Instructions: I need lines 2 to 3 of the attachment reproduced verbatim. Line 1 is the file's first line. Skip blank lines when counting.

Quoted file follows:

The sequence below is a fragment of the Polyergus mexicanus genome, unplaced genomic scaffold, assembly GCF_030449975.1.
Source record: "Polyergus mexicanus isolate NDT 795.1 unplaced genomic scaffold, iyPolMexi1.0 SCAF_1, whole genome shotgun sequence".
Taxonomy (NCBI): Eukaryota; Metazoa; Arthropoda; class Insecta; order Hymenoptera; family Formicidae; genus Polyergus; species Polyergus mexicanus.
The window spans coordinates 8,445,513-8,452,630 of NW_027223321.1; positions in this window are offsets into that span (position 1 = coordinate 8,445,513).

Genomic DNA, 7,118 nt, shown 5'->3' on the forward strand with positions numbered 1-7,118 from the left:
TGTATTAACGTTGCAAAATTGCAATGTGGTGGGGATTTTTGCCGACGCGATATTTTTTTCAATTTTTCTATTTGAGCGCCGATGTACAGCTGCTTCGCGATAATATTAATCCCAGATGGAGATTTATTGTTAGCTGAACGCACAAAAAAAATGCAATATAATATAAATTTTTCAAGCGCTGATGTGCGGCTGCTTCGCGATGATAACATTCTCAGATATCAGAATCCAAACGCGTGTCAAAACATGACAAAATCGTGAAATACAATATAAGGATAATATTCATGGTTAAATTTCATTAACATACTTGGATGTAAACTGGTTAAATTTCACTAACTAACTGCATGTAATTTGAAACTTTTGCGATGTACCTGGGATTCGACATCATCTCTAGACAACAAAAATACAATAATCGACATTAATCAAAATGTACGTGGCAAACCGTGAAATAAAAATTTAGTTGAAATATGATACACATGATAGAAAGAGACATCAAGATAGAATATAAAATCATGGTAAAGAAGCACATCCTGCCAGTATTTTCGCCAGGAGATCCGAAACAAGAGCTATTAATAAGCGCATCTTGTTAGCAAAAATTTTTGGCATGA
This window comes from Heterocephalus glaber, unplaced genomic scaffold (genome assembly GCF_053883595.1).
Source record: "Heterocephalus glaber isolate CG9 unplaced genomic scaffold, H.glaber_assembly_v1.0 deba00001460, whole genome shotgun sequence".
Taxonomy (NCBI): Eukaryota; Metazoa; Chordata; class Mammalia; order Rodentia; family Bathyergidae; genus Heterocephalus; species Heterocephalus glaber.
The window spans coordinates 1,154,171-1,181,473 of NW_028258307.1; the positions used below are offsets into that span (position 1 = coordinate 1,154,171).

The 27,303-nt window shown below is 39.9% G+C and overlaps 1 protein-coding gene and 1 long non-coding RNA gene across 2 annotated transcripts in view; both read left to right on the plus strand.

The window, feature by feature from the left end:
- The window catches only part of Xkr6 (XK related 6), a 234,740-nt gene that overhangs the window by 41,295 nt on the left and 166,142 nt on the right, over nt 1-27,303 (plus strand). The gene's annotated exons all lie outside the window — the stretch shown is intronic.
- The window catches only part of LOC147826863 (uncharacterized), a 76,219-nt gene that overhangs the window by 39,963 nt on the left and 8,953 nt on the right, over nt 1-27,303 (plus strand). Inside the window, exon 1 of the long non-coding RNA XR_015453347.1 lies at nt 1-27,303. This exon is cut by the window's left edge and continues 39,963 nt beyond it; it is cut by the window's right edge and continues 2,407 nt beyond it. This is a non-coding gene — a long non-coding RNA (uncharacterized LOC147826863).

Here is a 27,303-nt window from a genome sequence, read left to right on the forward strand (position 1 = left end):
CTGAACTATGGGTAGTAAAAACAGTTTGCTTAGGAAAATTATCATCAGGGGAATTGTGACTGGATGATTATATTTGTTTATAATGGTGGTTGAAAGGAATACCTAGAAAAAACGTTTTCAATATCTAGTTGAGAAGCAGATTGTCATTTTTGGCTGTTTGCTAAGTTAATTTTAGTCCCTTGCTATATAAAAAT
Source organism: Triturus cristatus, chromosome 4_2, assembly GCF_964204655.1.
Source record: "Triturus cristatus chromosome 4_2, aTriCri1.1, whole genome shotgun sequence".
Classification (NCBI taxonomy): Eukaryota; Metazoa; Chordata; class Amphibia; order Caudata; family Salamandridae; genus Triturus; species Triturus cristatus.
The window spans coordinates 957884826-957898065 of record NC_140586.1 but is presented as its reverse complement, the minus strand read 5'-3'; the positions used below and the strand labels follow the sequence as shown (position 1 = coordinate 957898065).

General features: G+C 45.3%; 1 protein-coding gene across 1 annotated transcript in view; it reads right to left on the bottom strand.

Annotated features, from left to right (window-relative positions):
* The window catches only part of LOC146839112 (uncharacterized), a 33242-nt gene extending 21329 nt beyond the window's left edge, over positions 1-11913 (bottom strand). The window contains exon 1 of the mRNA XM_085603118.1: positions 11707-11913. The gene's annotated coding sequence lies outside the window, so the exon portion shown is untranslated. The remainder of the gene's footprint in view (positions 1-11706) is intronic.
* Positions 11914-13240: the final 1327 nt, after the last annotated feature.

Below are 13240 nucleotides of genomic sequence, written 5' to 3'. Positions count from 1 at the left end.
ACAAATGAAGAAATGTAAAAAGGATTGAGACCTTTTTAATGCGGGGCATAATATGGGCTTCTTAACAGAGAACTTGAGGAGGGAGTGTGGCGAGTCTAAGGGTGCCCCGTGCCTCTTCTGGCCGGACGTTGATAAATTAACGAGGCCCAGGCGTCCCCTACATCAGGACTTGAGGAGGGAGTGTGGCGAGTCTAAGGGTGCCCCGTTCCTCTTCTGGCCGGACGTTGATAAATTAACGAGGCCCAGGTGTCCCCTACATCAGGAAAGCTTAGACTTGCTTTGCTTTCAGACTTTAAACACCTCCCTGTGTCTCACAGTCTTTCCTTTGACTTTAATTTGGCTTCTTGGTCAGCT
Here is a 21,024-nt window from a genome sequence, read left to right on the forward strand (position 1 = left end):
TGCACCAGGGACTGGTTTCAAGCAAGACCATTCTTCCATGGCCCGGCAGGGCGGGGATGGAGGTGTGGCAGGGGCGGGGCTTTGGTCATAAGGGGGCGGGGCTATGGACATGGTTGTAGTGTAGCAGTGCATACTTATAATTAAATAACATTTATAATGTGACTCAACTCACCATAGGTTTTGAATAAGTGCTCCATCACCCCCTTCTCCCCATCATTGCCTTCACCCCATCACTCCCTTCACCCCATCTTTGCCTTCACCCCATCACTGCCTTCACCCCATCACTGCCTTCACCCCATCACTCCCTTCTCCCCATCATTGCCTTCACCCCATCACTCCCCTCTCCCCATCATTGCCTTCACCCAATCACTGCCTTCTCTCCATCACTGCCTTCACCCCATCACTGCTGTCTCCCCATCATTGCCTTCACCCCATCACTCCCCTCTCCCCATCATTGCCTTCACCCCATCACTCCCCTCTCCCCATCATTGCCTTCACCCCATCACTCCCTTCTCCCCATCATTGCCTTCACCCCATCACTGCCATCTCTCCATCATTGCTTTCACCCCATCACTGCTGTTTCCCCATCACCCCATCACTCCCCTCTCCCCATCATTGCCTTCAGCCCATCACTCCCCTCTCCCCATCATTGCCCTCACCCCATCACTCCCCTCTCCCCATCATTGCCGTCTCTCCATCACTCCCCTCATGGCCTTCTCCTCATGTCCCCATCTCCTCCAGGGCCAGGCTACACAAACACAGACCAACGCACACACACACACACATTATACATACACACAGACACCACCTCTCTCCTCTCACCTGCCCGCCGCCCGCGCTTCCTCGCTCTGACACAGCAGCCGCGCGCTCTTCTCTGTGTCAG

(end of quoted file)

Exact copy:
Source record: "Polyergus mexicanus isolate NDT 795.1 unplaced genomic scaffold, iyPolMexi1.0 SCAF_1, whole genome shotgun sequence".
Taxonomy (NCBI): Eukaryota; Metazoa; Arthropoda; class Insecta; order Hymenoptera; family Formicidae; genus Polyergus; species Polyergus mexicanus.